In the case of a coronavirus vaccine, setting up multiple redundant production lines costs money — tens of billions of dollars. But remember that an accelerated vaccine is worth more than $10bn a day. Any reasonable subsidy would be value for money, assuming it increased the probability of quick success. Some subsidies are already available — for example, as part of the US “Warp Speed” project, and from the Gates Foundation. But Michael Kremer wants to see more international co-ordination and more ambition. “We think the scale of the problem and the risks associated with each candidate warrant pursuing a substantially larger number of candidates,” he told me.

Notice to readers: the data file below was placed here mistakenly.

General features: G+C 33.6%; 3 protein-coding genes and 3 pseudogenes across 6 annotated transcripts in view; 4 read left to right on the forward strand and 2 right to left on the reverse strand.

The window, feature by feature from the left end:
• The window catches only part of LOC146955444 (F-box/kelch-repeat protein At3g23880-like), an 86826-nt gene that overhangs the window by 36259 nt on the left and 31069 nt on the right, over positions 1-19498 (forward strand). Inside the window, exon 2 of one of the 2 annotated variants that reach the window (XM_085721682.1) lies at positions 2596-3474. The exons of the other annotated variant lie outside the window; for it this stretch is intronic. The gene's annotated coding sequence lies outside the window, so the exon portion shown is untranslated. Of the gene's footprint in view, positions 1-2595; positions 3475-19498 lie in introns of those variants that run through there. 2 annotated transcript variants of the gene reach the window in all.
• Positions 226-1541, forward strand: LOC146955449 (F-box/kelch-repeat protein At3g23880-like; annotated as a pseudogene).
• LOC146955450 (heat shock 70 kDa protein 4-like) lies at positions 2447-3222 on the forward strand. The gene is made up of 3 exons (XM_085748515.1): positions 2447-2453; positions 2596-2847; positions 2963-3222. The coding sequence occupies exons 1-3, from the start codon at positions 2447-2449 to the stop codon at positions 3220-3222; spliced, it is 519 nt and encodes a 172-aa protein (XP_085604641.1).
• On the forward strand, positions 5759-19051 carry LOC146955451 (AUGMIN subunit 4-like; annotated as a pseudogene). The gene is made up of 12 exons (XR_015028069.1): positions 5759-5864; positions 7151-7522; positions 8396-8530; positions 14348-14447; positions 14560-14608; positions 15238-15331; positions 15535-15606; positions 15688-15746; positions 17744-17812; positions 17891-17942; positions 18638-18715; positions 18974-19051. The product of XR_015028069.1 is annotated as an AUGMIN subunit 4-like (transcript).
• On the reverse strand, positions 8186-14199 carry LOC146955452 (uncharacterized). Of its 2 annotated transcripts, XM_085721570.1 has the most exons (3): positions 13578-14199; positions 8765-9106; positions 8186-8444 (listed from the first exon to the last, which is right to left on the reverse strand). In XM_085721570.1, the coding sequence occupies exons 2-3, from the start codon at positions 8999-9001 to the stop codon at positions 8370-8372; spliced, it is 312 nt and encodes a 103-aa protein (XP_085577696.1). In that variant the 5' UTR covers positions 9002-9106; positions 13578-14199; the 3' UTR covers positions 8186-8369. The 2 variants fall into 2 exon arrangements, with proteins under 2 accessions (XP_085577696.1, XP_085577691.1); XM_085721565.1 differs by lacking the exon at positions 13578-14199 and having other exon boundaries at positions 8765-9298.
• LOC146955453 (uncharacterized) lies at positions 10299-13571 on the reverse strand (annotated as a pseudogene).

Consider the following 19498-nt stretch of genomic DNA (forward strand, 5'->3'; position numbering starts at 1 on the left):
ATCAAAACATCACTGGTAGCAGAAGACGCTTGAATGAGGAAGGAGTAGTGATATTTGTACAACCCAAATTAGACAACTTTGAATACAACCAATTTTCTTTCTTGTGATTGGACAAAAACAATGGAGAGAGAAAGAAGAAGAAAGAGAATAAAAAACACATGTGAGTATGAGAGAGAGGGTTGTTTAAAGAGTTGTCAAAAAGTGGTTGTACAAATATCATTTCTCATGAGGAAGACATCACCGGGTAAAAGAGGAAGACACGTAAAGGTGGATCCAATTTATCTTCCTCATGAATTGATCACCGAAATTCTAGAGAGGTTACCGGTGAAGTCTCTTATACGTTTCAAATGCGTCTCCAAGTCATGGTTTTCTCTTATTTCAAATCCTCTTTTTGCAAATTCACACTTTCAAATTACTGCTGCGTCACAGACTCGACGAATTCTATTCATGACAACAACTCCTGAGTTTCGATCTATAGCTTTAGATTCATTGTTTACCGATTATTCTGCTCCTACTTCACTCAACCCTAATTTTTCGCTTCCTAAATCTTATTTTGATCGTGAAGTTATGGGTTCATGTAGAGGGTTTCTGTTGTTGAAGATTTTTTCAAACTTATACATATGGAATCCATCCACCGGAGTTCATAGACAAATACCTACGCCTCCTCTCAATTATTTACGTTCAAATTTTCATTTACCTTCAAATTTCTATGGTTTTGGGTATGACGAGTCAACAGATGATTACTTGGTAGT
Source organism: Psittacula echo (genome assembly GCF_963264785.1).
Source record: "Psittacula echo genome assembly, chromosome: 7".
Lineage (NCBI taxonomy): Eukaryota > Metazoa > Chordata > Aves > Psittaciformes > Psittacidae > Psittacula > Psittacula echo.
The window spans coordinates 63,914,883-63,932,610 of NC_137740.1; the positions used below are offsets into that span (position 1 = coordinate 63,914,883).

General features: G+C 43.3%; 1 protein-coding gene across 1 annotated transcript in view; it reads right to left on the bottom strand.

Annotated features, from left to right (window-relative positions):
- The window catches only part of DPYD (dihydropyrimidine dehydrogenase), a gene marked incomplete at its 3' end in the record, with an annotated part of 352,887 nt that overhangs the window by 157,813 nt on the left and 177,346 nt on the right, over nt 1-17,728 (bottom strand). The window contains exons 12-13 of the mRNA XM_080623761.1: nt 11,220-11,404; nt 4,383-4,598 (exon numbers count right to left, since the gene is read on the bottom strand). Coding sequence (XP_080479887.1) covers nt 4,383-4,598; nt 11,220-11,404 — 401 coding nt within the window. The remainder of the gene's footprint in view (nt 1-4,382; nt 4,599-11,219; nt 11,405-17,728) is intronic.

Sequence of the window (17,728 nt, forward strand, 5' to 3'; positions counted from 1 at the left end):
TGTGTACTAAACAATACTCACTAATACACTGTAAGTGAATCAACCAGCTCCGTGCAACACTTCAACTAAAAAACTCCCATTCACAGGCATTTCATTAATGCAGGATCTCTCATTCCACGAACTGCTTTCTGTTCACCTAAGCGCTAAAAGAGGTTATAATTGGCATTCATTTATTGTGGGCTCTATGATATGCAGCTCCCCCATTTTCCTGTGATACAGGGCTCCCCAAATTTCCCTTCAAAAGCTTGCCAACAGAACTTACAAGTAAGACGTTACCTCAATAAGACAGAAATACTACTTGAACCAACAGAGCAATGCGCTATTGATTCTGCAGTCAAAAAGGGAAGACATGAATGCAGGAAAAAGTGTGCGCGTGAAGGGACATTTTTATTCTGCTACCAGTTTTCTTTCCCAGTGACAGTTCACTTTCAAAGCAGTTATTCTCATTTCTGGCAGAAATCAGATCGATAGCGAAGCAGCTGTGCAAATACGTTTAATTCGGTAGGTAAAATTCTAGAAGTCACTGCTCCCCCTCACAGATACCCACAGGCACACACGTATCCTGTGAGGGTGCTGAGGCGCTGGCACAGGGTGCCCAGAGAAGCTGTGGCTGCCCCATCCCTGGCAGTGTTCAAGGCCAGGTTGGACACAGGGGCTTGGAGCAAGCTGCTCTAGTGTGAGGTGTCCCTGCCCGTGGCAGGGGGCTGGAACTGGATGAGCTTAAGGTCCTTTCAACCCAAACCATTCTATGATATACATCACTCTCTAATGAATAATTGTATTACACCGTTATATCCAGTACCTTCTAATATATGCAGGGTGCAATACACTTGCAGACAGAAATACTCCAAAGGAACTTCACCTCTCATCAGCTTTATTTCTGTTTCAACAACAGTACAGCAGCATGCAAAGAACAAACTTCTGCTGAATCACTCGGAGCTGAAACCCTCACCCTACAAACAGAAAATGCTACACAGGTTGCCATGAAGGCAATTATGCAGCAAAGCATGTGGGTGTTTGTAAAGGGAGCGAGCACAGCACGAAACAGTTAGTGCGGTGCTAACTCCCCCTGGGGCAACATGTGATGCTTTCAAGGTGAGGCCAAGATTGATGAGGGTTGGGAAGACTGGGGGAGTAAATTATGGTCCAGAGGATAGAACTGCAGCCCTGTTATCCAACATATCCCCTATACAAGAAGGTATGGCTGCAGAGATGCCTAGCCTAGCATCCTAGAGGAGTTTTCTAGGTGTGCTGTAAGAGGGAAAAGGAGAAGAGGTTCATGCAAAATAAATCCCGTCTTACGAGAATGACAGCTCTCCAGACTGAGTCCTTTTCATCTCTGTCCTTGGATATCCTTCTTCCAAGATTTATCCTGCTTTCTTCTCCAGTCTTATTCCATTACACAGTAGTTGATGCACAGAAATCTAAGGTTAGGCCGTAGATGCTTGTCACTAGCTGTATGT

Alex Tabarrok, another member of the team, added: “Bill Gates is doing the right thing but even Gates can’t do it all. Governments are acting too slowly. Every week that we delay a vaccine costs us billions.”

Athey, Kremer, Tabarrok and the rest of the team behind the Advanced Market Commitment proposal want to supplement it with generous 85 per cent subsidies for the immediate construction of vaccine factories. The calculation here is that firms are the best judges of their own prospects. A firm with a marginal vaccine will not build much capacity, even with an 85 per cent subsidy. But anyone with a decent chance at producing a vaccine will see the prize on offer, and the subsidies, and start building factories at once.